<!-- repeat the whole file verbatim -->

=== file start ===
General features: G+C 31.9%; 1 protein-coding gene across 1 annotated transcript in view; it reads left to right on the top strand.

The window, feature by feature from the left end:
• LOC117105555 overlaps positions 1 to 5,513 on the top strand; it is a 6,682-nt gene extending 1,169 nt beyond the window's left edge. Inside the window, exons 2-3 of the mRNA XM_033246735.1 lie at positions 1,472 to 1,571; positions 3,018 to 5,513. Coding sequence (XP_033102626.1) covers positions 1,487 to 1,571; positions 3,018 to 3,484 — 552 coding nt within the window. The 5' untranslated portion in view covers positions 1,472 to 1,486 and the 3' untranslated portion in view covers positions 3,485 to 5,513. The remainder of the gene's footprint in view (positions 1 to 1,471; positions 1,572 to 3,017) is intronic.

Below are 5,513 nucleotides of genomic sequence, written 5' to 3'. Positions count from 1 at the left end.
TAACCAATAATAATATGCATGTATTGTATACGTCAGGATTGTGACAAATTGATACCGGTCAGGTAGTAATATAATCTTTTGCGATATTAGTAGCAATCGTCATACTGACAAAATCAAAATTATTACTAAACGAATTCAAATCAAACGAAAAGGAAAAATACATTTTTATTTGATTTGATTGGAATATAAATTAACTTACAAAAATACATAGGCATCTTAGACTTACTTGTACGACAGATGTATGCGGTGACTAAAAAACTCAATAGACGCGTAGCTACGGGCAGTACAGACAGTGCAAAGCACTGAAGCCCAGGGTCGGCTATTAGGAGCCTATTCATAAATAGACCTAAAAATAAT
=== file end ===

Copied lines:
General features: G+C 31.9%; 1 protein-coding gene across 1 annotated transcript in view; it reads left to right on the top strand.

The window, feature by feature from the left end:
• LOC117105555 overlaps positions 1 to 5,513 on the top strand; it is a 6,682-nt gene extending 1,169 nt beyond the window's left edge. Inside the window, exons 2-3 of the mRNA XM_033246735.1 lie at positions 1,472 to 1,571; positions 3,018 to 5,513. Coding sequence (XP_033102626.1) covers positions 1,487 to 1,571; positions 3,018 to 3,484 — 552 coding nt within the window. The 5' untranslated portion in view covers positions 1,472 to 1,486 and the 3' untranslated portion in view covers positions 3,485 to 5,513. The remainder of the gene's footprint in view (positions 1 to 1,471; positions 1,572 to 3,017) is intronic.

Below are 5,513 nucleotides of genomic sequence, written 5' to 3'. Positions count from 1 at the left end.
TAACCAATAATAATATGCATGTATTGTATACGTCAGGATTGTGACAAATTGATACCGGTCAGGTAGTAATATAATCTTTTGCGATATTAGTAGCAATCGTCATACTGACAAAATCAAAATTATTACTAAACGAATTCAAATCAAACGAAAAGGAAAAATACATTTTTATTTGATTTGATTGGAATATAAATTAACTTACAAAAATACATAGGCATCTTAGACTTACTTGTACGACAGATGTATGCGGTGACTAAAAAACTCAATAGACGCGTAGCTACGGGCAGTACAGACAGTGCAAAGCACTGAAGCCCAGGGTCGGCTATTAGGAGCCTATTCATAAATAGACCTAAAAATAAT